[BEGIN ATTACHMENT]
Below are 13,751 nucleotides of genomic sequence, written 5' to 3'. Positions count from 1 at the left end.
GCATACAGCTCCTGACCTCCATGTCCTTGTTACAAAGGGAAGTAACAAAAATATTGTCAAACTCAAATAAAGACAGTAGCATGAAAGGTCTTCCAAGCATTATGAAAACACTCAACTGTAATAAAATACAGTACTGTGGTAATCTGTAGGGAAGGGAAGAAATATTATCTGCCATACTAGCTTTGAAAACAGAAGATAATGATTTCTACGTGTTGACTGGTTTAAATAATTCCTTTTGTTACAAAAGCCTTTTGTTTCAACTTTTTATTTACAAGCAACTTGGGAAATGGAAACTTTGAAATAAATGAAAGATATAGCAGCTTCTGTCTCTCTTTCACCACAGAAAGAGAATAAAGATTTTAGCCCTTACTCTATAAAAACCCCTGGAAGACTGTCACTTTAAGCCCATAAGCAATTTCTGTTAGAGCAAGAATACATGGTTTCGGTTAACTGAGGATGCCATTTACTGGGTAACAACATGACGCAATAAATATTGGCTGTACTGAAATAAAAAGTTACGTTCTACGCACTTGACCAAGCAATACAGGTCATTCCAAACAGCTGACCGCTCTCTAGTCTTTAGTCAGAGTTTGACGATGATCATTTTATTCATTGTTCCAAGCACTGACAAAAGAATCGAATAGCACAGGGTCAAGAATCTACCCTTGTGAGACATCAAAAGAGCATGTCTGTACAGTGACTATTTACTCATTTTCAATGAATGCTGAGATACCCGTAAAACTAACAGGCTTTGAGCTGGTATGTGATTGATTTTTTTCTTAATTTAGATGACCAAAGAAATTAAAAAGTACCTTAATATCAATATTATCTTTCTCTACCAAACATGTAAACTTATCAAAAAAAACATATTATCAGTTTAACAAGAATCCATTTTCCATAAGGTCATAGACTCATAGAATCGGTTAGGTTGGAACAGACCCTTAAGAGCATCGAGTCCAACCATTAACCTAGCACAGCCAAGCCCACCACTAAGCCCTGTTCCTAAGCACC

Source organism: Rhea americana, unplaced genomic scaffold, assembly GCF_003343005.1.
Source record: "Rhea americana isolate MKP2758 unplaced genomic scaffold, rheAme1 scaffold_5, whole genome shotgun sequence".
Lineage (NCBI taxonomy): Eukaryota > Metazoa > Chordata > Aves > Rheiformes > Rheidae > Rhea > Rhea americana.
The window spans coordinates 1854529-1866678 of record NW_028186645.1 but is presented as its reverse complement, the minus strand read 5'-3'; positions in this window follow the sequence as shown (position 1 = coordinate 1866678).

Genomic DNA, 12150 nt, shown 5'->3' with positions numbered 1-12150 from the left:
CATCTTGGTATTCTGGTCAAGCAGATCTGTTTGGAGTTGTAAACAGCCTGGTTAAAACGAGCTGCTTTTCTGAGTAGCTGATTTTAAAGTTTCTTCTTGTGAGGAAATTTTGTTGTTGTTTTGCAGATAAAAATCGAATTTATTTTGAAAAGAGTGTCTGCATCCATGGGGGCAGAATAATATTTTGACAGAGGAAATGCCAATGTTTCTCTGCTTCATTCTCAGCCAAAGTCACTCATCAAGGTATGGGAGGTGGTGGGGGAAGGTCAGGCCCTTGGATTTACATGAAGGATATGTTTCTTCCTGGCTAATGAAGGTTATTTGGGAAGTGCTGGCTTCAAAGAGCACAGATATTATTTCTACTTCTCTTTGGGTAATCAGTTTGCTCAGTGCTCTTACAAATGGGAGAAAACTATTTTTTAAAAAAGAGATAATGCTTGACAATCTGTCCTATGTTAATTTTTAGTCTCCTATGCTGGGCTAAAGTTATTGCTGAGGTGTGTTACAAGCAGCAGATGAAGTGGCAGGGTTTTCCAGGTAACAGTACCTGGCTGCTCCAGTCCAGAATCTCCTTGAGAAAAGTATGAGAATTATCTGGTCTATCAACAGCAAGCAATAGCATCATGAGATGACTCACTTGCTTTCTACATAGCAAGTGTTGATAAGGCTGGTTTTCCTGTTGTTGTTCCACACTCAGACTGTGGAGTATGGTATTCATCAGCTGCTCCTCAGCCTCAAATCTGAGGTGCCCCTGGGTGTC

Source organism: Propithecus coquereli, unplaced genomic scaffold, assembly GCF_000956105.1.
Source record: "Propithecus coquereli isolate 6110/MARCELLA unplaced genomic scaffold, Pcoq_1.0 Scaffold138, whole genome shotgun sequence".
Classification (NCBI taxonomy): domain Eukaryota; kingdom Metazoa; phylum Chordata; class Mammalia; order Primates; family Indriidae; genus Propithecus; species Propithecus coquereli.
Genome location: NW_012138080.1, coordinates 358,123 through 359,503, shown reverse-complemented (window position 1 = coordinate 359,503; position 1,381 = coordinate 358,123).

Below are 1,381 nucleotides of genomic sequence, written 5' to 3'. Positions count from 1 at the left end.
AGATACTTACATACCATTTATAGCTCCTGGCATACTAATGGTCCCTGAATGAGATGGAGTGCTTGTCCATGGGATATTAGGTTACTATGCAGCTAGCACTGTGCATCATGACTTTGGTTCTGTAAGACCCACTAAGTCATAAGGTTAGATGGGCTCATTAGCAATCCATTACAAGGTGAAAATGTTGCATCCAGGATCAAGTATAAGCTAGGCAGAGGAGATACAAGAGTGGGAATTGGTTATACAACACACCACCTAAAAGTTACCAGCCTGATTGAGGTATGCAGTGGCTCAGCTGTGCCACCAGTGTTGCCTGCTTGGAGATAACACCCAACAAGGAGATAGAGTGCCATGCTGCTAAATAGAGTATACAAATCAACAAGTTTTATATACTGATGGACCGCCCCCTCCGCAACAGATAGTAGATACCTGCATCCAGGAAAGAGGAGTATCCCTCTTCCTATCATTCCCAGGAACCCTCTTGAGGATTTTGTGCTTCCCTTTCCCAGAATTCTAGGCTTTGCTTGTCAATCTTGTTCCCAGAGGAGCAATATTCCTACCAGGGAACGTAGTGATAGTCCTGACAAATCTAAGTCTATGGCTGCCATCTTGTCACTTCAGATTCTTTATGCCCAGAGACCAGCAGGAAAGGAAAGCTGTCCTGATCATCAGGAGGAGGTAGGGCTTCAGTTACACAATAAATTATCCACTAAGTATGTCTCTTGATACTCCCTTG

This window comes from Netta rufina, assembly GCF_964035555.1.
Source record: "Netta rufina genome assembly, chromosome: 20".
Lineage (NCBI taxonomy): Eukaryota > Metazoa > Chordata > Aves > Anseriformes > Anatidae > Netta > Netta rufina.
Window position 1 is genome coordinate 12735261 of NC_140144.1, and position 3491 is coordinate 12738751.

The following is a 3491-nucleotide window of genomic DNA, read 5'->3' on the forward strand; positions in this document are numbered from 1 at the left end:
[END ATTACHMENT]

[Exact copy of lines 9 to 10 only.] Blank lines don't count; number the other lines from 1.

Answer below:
Source organism: Propithecus coquereli, unplaced genomic scaffold, assembly GCF_000956105.1.
Source record: "Propithecus coquereli isolate 6110/MARCELLA unplaced genomic scaffold, Pcoq_1.0 Scaffold138, whole genome shotgun sequence".